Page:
7:15 AM: I join the gang at the Petaluma Community Center. I am put to work folding napkins for lunch. Our event has been “greened” by Green Mary. We use real plates and compost our food. I chat with Daniel Lerch. He is down here from Portland. He brought a white paper he wrote for the Metro Council on “how Metro may approach the possibility of future uncertainty in the supply and price of oil.” He found that framing peak oil as “uncertainty” enabled municipalities to tap into the problem with their “risk management” paradigm. I munch on poppyseed muffins. To heck with the diet. And drink more coffee.

8:30 AM: People are starting to register. They expect about 40 local elected and appointed officials. Less than they want, but more than they feared.

9:00 AM: Tanya Narath welcomes us. She is the executive Director for the Leadership Institute for Ecology and the Economy that runs a once-a-month training program about public policy and sustainability issues. She introduces our first keynote speaker, Richard Heinberg, author of Powerdown and The Party’s Over and core faculty member at the New College of California.

9:15 AM: Richard leads us through a very skillful introduction to our energy vulnerability (the non-confrontational way to say “peak oil” to municipalities). You can practically see the light bulbs turning on over the participant’s heads. Much of it is probably familiar ground to most readers, but I did hear a statistic that is new to me. By 2010 we’ll need 30 Mb/day in addition to our current production globally, but we only have 16.5 Mb/day coming on line. So we can plan on being 14.5 Mb/day short in four short years.

He also pointed out the Hirsch reports use of the word “unprecedented” in their report.
Another fact that hasn’t gotten any press is about the demand destruction of natural gas. $15/1000 sq Ft costs forced companies to relocate overseas where NG is cheaper. And 100 chemical plants have shut down in the last six months, loosing 100,000 jobs.

His final message was that our primary strategy must be to reduce demand, and secondarily to find alternatives.

10:00 AM: We have a lively Q&A. One theme was the folly of investing in infrastructure for LNG or coal or even uranium because at some point, and in some cases very soon, we will run out of cheap LNG and coal and uranium.

A petroleum engineer said that the decline is not speculation–it is well known and based on thousands of wells and how they decline. She also added that we won’t find another giant–they know where the fields are, and the technology to find fields is quite mature.

Richard said that retired oil executives come up to him all the time after his talks and validate peak oil. He even met the guy who did Chevron’s “will you join us” campaign. He said that Chevron’s CEO wanted to get the word out to people without panicking them.

10:45 AM: After a break, the participants met in groups to discuss the question “what are the vulnerabilities, challenges and obstacles faced by your jurisdiction?” I don’t want to violate the confidentiality of the participants by writing about it here, but suffice to say that people began to grapple with the issues that they will face trying to fulfill their responsibilities to provide services with expensive, scarce oil and an eroding tax base.

11:45 AM: We had a yummy lunch catered by Whole Foods. I enjoyed getting to know community leaders who were (now) concerned about peak oil. I switched to decaf.

12:30 PM: Tanya introduced our second keynote speaker, Julian Darley, the founder of the Global Public Media and the Post Carbon Institute and author of High Noon for Natural Gas.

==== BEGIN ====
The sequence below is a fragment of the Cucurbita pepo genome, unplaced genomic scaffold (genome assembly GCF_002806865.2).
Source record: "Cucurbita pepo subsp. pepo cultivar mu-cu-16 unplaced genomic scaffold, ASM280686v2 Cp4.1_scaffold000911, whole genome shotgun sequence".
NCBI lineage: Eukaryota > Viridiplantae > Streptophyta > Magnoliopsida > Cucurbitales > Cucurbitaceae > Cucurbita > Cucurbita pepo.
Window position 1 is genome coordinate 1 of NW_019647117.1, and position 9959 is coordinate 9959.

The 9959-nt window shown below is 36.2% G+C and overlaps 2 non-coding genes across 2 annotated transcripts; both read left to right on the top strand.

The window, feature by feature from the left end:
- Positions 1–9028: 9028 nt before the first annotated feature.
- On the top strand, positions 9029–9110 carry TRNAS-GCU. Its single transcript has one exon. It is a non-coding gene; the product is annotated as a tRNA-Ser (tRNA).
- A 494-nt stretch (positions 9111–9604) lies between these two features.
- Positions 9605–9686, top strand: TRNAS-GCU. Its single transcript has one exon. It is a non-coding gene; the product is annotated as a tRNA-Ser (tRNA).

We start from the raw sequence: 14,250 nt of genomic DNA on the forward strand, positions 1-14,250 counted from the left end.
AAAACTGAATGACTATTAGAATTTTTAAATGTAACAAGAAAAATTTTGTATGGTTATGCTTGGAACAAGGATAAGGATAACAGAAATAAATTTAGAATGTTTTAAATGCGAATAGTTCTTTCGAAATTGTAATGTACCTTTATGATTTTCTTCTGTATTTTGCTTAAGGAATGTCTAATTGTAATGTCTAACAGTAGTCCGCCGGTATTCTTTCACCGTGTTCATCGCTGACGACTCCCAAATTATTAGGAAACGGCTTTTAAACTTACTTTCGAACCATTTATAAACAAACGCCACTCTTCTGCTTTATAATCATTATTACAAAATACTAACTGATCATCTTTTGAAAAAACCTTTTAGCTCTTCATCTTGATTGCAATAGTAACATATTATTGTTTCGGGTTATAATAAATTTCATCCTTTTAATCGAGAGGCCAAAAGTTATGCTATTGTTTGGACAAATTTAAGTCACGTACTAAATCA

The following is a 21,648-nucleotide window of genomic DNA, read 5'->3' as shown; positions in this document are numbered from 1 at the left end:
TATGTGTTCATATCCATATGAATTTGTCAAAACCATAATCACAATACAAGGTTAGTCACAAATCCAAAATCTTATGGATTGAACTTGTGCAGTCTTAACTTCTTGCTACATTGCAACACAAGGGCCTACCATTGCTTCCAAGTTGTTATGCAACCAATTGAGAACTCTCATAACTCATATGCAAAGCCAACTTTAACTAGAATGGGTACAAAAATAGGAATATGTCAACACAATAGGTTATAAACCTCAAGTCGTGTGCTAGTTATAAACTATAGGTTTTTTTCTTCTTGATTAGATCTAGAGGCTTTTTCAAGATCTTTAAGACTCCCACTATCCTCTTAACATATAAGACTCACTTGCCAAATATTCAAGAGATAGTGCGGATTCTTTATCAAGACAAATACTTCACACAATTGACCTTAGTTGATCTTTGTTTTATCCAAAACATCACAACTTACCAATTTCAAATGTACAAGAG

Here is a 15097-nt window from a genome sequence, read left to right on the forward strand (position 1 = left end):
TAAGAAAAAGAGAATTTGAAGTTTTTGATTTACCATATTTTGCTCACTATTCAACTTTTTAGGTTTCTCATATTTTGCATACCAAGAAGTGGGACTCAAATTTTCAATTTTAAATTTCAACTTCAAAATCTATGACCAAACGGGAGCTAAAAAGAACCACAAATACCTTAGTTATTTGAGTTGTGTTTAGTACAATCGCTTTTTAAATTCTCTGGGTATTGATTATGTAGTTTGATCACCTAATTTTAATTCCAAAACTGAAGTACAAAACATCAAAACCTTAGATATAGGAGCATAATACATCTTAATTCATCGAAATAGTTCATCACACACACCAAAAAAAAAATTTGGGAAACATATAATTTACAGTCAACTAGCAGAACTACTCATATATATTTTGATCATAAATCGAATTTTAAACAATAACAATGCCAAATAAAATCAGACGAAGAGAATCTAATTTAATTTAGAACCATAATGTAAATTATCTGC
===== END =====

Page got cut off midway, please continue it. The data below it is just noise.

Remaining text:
He emphasized the importance of working with local officials–how they are the ones who have the power, and are the ones who are going to be feeling the crunch. The lesson of Katrina is YOYO (you’re on your own!)

He shared a survey of what municipalities are doing around the world to deal with their energy vulnerability. I won’t go into detail here, but will list them in case you want to do follow up research:

  • San Francisco, California
  • Burnaby, British Columbia, Canada
  • Portland, Oregon
  • Kinsale, Ireland
  • Denver, Colorado
  • Hervey Bay, Queensland, Australia
  • Franklin, New York
  • Sweden
  • Sebastopol, California
  • Willits, California
  • Hamilton, Ontario, Canada

He is working on a new book with Richard called Relocalize Now!

1:15 PM: Another Q&A session. Julian pointed out that the European carbon trading market has collapsed in the last few weeks. They gave away rights to the companies which set up an inflation pattern. This was probably the result of industry pressures. So he says learn from their mistakes.

He felt that for car co-ops, the best option was public ownership via municipalities. Most co-ops have about 20 cars per person. He pointed out that when we start to share, we immediately get a factor of 10 energy demand reduction instantly.

He explained that many European cities, know for their walkability, were laid out pre-petroleum. The ones that survived were a cluster of people surrounded by farmland. If we want to farm for our energy needs, without petroleum inputs, we need to do careful planning and start early as it takes time.

He also addressed the problem of the absurd amount of regulation we have around thing like getting permits for a vertical wind turbine–it can take $100,000 to go through the permitting process for a $1000 turbine.

1:45 PM: Another break out session, with the question “Discuss specific, actionable ideas that will enable you and your jurisdictions to successfully navigate the vulnerabilities, challenges and opportunities that you identified this morning.” Switch from decaf to regular.

2:45 PM: Report back from the groups. My personal favorite actionable idea was that in each suburban tract the city would commandeer a house every half a mile to become the neighborhood store.My personal commitment is to get a forum going (probably at Post Carbon) for peak oil facilitators/educators. I discovered that this “niche” that I had figured out is one coveted by several other people. I hope we can work together and support each other.

3:15 PM: Close. We had a lovely poem and Tanya thanked the sponsors and volunteers.

I was so pleased that I had the opportunity to participate. They are planning on having another summit the last weekend in September that is open to the public and I hope that I can come to that one as well.